S is for Steinbeck


John Ernst Steinbeck Jnr was born in 1902 in rural California and spent his childhood summers working with migrant workers on ranches, which later supplied him with the material for his novels.

At the age of 23, after leaving University with no degree, he travelled to New York where he took odd jobs while trying to write. But returned home after being unable to find someone to publish his work.

His parents gave him free lodging and loans so that he could continue to write but it wasn’t until his first commercially successful novel (Tortilla Flats in 1935) that he was able to build his own home.

Subsequent successes, Of Mice and Men, Grapes of Wrath (which has now sold over 15 million copies) and East of Eden guaranteed his place amongst the American literary greats and his work is now a constant feature on school curriculums across the globe.

The Nobel Prize for Literature, which he received in 1962 described his work as “realistic and imaginative writing, combining as it does sympathetic humor and keen social perception.”

He died of heart failure in New York at the age of 66.

My favourite Steinbeck quotes:

“Ideas are like rabbits. You get a couple and learn how to handle them, and pretty soon you have a dozen.”

“If you are using dialogue – say it aloud as you write it. Only then will it have the sound of speech.”

“Unless a reviewer has the courage to give you unqualified praise I say ignore the bastard.”

“In utter loneliness a writer tries to explain the inexplicable.”

“The writer must believe that what he is doing is the most important thing in the world. And he must hold to this illusion even when he knows it is not true.”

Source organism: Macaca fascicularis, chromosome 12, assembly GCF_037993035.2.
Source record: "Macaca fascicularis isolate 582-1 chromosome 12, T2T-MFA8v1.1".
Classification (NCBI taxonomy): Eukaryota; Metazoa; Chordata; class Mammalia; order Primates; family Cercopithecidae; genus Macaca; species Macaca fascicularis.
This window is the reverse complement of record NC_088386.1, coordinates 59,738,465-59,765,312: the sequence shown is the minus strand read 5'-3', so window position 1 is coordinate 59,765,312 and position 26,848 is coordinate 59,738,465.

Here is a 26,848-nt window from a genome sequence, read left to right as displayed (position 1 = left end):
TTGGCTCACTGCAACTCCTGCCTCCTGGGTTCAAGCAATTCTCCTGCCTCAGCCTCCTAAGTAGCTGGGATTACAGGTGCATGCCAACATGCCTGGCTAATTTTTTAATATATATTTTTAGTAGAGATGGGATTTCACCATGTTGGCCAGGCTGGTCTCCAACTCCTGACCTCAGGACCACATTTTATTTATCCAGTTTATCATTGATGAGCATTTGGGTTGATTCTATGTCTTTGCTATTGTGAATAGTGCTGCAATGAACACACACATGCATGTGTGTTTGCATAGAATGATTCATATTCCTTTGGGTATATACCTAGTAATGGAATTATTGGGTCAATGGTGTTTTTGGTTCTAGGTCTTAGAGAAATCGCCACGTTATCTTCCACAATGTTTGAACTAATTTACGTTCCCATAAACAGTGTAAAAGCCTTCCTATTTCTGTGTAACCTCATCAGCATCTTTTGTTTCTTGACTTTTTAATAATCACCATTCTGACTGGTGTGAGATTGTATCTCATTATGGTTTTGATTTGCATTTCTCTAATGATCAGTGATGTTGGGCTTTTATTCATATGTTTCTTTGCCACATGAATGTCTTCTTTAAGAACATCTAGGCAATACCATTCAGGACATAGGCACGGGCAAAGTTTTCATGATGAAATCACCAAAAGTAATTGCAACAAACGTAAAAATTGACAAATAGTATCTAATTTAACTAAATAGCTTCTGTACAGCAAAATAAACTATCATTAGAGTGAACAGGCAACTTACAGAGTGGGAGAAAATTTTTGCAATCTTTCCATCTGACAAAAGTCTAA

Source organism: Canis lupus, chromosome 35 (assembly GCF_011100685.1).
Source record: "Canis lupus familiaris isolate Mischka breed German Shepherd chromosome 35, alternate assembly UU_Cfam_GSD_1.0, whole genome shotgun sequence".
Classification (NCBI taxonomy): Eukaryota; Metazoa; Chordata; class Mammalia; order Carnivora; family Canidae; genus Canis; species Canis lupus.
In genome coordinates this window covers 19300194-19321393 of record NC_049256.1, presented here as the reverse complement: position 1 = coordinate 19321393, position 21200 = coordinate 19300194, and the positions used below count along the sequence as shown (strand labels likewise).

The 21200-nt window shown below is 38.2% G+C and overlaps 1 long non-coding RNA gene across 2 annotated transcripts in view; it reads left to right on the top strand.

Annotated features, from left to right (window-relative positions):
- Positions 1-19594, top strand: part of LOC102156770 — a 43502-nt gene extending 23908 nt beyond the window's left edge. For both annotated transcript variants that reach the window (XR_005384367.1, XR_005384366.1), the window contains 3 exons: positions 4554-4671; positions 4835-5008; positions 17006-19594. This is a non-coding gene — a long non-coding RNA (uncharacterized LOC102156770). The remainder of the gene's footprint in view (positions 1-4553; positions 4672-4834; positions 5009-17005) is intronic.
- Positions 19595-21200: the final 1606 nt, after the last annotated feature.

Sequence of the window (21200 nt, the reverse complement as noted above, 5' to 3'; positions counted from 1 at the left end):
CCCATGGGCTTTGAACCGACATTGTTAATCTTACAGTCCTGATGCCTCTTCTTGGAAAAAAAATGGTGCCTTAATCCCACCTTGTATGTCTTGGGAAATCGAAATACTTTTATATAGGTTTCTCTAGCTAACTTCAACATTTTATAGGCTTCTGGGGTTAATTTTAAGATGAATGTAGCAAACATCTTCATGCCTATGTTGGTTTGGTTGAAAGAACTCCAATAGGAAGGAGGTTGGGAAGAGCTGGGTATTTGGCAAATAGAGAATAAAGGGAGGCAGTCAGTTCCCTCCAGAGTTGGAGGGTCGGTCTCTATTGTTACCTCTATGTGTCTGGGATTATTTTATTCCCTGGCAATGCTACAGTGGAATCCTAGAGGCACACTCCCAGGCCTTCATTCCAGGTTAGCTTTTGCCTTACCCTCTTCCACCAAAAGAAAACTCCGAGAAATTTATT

“You see this book is finished and it is a bad book and I must get rid of it. It can’t be printed. It is bad because it isn’t honest. Oh! The incidents all happened but — I’m not telling as much of the truth about them as I know. I’ve written three books now that were dishonest because they were less than the best that I could do. One you never saw because I burned it the day I finished it.”

Steinbecks Nobel Prize Acceptance speech:

I don’t know about you, but the thought of burning a whole novel ive written, just because I wasn’t happy with it, makes me feel almost faint! Lol. But it got me thinking just how many great writers over the years (pre computers) would have just thrown their work in the bin! 😦 Ive kept absolutely everything ive written since I took up writing (but I did burn some journals a few years ago because they were full of unhappy times). Have you kept everything or are you happy to throw it away?

32 thoughts on “S is for Steinbeck

  1. OOh I just love reading each writer’s quote the most. 🙂 I find it inspiring that he couldn’t get his writing published at first. Look at what he became!

    I have to say that I’ve never thrown any of my books away. Oh my gosh, you just never know when you’re going to get back to it…